Thriving As Perfectly Imperfect

I can trace this all the way back to the years I spent recording music. I was willing to work and polish and refine only so far and then I was done.

There would be no more takes and no more overdubs. If there was a break in my voice on the track or if my guitar didn’t sound as bright as it could have on a chord, I wasn’t going to go back and change it.

There was something about the natural feel of a raw, less than perfect sound that I was going to leave intact for eternity.

Because once the album or the song was out, there was no going back. It would be that way forever.

When I was still trying to make something of myself as a singer/songwriter, I sat down with a management company and listened to a man who I had a great deal of respect for tell me “The best songs are re-written.”

And I refused to believe him.

I was very possessive about my lyrics at the time. Something that I have realized I was very short-sighted about. Once the lyrics were done, there was no changing them. I wasn’t going to change the title, the lyrics, nothing.

What the management representative wanted was for me to tinker with the lyrics until it was more like what they wanted. Change a chorus here, switch the title to this instead of that, they wanted it perfect.

I wasn’t hearing it.

Thankfully, I’ve matured (slightly) in my old age.

Where I no longer write songs, I now write articles like these. They are part of my current creative outlet.

But there is still a part of me that is fully willing and 100% committed to putting the less-than-my-best out there. Rather, I am putting out the-best-I-can-right-now.

There are coaches in this industry who I have so much love and respect for who will go back through their previous output and either edit or delete anything that is not excellent. They only want their best work out on the internet.

I understand the logic.

If the first thing someone sees of my work is an article that is not my best, how does that resonate with them? Is there a second chance for a first impression?

To be honest, I don’t really know.

And perhaps I’m leaving money on the table by not changing my perspective.

But I am willing to be less than perfect in the eyes of anyone who consumes my output.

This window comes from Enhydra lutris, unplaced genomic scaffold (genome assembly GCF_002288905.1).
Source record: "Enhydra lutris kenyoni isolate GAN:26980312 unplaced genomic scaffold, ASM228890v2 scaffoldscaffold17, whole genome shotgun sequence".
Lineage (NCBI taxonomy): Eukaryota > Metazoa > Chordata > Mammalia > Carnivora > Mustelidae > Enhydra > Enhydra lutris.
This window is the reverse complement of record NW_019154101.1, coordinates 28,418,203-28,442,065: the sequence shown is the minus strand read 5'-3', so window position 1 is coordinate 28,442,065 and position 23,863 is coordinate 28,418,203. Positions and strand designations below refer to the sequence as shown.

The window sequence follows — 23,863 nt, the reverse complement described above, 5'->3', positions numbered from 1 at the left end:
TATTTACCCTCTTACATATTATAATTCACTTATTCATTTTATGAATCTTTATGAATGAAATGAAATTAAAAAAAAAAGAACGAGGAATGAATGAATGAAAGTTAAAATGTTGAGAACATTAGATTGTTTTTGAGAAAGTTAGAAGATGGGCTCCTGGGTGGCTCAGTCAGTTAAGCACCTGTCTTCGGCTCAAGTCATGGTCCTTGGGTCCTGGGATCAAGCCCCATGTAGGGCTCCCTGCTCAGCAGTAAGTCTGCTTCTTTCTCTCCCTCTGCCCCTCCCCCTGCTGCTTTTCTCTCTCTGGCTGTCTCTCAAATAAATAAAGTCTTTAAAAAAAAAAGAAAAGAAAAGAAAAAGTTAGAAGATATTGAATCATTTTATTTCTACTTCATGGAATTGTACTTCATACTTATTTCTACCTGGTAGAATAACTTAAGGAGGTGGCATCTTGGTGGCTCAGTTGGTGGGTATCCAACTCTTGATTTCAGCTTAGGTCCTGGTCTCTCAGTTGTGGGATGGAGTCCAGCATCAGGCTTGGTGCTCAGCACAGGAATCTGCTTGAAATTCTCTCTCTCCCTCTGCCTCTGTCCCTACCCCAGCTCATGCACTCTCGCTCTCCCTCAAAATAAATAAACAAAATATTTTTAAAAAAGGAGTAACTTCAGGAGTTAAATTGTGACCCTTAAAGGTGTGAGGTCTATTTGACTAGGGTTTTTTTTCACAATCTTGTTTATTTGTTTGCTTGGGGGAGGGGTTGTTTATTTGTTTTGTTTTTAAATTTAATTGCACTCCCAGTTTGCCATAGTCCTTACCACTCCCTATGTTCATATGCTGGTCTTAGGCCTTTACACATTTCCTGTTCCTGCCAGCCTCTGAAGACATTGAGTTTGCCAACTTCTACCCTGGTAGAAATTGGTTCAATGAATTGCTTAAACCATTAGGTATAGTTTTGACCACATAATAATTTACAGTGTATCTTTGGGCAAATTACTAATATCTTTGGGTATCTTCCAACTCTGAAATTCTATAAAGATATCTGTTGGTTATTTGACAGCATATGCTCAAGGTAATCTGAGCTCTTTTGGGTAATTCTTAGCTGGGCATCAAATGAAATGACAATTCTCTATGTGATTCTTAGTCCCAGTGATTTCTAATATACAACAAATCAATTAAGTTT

Regardless of whether or not my articles are perfect, they come out every week.

I put the time in, consistently.

And I know that I improve.

Maybe not with each new article but over time.

And, I would challenge you to approach your health and wellness path in a similar way.

It’s ultimately what I ask of my clients.

Don’t worry over whether or not it’s perfect. Just put the time in.

It’s less about going on autopilot or simply going through the motions and more about making routines and habits the norm rather than the exception. Let those routines become so instinctive that you no longer have to worry about limited resources like…willpower or motivation.

It does take caring at least enough about your process to streamline the “less than perfect” with the “better than you had hoped” and everything in between.

But you don’t really know what you have to give until you start doing it.

I have a lot of clients who don’t perfectly hit their caloric intake or (if they utilize them) their macronutrient targets yet they still lose weight.

I have a lot of clients who come into the gym feeling less than their best and still break previous personal records.

Sometimes you just have to show up and do what needs to be done.

And yes, sometimes you need to recover: get some sleep, eat some quality food and attack on a better day.

The picture below is our resident, Ken who just took over the top spot in squat with a 375lb single. It was a-w-e-s-o-m-e. Not too bad for a guy who claimed he hadn’t quite recovered from his weekend.

If we had been waiting around for Ken to feel 100% to break his previous squat record I don’t know when it would have come. By the way, what in the world does feeling 100% even feel like?

Challenge yourself, today, to put your perfectly imperfect self through the work.

And chances are, you’ll see what we see nearly every day at RevFit: people succeeding.

“We Make Great People Greater”






Revolutionary You! #131-Alan Aragon: Pros And Cons

Alan Aragon is arguably one of the most in demand and sought after individuals in the fitness industry. He is the founder of the widely respected Alan Aragon Research Review where he and a panel of experts from the field delve into what current research and studies tell us about nutrition. He is also the co-author of The Lean Muscle Diet with former guest Lou Schuler. Alan was kind enough to take a break in his busy schedule to chat with me and I decided to make this a different type of episode from what we normally do. I made a list of different people, ideologies and perspectives pertaining to health and wellness and Alan divulged the pros and cons of each. This is an episode both entertaining and educational with Alan taking decades of work in the field to give you a candid insight on each topic. To learn more about Alan’s work, visit To learn more about your host, check out and You can also like our Facebook page at Download, subscribe, share with your friends and please take a moment to leave us an iTunes review.